Two months ago the second largest drug marketplace online disappeared, federal officials had once again successfully identified the owner of a popular online drug bazaar, shutting down the Silk Road 2.0 in November, nearly one year after the original Silk Road was shutdown. Tuesday, a Washington man was apprehended by authorities in a Seattle Washington Suburb, Bellevue, under the accusation of helping run operations related to the Silk Road 2.0.
In a complaint [PDF] dated January 17, 2015, federal officials said Brian Richard Farrell, 26, admitted to being the man behind the online alias “DoctorClu” on the Silk Road 2.0. When questioned about his affiliation with the Silk Road 2.0 leader, Blake Benthall, who ran under online alias “DefCon,” DoctorClu said he was Benthall’s “right hand man.”
According to the report issued, when federal agents asked if Farrell could help identify others related to the Silk Road 2.0 operation, Farrell told agents, “you’re not going to find much of a bigger fish than me.”
The United States has currently only charged Farrell with one count of conspiracy to distribute cocaine, heroine and methamphetamine.
Agent Michael Larson details how the United States Federal Bureau of Investigation (FBI) identified Farrell behind the online alias:
Between January 2014 and July 2014, a source of information provided law enforcement with particular IP addresses that had accessed the vendor portion of SR2 [Silk Road 2.0]. A user could not accidentally end up on the vendor portion of SR2. Rather, SR2 administrators/moderators restricted access to the vendor portion of the site to vendors who had conducted a certain amount of transactions. In addition, a user required a username and password to access the vendor portion of SR2.
According to Larson’s report, Homeland Security investigators in Seattle received a lead on one of the IP addresses logged, and pulled Comcast records only to find that the IP address matched that address of one of the investigators’ cooperating witnesses. The cooperating witness, referred to as CW1 in the official complaint, was a roommate with Farrell at the time, and said “that he/she had learned about the Silk Road and the ‘dark net’ from FARRELL,” later adding he was a “computer wizard” and operated a server in their garage. Also in the complaint, CW1 claims Farrell “obsessively” tracked his packages online and “babysat” the mailbox for his personal packages.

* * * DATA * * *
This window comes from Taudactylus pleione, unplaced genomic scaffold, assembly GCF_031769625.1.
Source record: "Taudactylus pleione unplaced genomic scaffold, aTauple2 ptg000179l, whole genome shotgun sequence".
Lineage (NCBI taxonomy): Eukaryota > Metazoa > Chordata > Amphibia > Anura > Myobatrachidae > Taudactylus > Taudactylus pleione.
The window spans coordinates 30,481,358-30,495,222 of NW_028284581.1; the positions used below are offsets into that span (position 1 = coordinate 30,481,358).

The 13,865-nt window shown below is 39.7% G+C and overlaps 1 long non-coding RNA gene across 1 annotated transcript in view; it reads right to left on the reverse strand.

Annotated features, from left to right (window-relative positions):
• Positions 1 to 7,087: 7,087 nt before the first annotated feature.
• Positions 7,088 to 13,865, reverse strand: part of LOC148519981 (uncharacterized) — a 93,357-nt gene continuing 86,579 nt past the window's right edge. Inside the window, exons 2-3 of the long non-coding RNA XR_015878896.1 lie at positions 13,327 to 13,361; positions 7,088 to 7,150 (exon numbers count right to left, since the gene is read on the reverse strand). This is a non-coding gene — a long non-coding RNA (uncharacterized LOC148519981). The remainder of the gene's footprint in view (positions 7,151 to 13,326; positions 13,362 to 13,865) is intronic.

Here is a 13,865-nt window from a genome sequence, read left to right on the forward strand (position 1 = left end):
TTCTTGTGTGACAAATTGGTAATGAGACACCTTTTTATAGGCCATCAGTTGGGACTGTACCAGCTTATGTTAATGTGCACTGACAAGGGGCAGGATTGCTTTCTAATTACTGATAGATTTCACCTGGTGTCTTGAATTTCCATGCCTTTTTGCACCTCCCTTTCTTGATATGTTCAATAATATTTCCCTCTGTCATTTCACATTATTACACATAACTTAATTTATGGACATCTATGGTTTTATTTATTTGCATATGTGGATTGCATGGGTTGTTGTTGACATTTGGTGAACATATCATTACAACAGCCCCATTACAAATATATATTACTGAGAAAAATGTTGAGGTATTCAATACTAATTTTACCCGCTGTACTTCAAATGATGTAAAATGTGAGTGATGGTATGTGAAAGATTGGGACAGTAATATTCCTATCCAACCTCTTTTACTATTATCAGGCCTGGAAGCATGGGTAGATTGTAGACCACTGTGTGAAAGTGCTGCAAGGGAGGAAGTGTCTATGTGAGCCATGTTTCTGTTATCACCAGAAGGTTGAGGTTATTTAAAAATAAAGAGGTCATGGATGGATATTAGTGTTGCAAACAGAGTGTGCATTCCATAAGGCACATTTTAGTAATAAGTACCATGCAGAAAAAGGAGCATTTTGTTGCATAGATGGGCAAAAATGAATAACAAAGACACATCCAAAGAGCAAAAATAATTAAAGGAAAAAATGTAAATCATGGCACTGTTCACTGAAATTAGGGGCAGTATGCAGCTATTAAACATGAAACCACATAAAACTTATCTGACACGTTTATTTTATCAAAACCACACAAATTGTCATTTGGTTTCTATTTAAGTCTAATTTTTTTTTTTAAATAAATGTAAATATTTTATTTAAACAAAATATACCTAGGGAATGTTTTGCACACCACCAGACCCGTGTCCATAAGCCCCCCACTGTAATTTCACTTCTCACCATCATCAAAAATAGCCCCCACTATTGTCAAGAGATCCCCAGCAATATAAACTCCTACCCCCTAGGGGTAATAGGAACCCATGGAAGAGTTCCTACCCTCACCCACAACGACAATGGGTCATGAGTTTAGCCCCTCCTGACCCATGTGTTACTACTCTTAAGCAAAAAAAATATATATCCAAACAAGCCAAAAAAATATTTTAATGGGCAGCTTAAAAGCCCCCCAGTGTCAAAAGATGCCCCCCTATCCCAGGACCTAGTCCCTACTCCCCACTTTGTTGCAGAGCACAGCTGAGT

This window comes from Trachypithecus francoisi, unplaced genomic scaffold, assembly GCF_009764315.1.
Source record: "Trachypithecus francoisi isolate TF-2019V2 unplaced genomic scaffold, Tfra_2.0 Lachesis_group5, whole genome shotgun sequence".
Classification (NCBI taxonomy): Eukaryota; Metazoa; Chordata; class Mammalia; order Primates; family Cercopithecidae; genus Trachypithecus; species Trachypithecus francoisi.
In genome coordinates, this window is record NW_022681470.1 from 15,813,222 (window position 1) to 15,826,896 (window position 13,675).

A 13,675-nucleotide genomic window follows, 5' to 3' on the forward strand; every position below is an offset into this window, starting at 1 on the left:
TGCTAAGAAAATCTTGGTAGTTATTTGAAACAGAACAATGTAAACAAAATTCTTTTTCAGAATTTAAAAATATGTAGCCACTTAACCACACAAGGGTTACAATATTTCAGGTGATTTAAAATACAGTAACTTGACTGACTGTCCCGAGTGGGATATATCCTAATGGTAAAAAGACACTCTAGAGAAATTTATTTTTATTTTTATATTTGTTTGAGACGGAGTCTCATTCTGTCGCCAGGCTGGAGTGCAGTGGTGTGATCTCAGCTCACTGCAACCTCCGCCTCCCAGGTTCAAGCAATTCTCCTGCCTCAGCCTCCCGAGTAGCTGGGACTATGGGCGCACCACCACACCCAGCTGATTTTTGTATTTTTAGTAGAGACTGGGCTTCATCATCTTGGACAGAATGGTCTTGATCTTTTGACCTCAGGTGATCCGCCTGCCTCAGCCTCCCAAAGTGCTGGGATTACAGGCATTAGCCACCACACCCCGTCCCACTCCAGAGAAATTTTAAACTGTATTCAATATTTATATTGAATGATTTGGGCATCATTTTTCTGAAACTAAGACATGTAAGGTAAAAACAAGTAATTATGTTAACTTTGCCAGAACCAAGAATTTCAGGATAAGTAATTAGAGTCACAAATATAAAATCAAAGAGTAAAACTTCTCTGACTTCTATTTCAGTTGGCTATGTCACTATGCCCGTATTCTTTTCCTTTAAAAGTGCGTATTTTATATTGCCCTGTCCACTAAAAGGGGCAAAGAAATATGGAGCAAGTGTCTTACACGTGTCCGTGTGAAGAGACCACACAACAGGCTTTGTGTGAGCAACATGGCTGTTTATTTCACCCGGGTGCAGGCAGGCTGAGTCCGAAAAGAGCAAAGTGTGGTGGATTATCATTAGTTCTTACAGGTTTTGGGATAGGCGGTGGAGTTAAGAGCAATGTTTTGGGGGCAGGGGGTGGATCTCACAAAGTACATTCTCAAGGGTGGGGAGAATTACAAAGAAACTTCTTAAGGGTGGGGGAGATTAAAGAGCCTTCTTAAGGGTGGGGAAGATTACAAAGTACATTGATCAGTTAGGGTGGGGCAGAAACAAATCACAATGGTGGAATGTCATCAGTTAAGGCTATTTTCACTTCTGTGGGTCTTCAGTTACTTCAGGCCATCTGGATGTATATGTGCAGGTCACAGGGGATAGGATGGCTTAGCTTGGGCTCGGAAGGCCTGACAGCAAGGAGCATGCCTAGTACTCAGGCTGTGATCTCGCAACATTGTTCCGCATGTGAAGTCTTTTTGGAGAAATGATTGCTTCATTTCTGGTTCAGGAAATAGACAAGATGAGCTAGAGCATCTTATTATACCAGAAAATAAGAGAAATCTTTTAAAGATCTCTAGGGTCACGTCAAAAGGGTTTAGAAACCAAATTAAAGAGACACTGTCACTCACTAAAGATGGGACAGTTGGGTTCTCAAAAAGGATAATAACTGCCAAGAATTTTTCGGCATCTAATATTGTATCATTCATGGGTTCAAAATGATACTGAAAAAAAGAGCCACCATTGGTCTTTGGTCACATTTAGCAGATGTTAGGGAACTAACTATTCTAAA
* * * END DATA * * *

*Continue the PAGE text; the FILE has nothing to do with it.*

Farrell’s roommate had also provided investigators with a bottle of Xanax pills (pain medication), that had been addressed under Farrell’s name. On January 2, 2015, agents were granted a warrant to search Farrell’s home. During their raid, agents seized “various computer media, various prescription medications, drug paraphernalia, silver bullion bars valued at $3,900.00 and approximately $35,000 in U.S. currency.”
DoctorClu was labeled as a senior staff member for the Silk Road 2.0, and described himself and Dread Pirate Roberts 2/DefCon as good friends and Benthall’s right hand man.
Lodged later in the complaint against Farrell, while federal agents questioned him, Farrell claimed that he had led a successful denial of service (DoS) attack on a Silk Road 2.0 competitor near the end of 2013, when the market was in full operation. After the successful attack Farrell was offered a position at the Silk Road 2 for a rate of about $750 per week, eventually racking up to around $1,750 per week. Farrell said he acted as Defcon’s spokesperson and other staffers would ask Farrell for permission if Benthall was unavailable at the time.
“Farrell said he did not have complete access to SR2, but that he could change passwords on the site,” the complaint claimed.
Shortly after the shutdown of the Silk Road 2.0 a Silk Road 3.0 appeared on the Tor Network, reports allege the drug marketplace is dumping Tor and moving to the I2P anonymity network.
Farrell currently awaits trial as more charges will assumingly rack up during his awaited time of sentencing.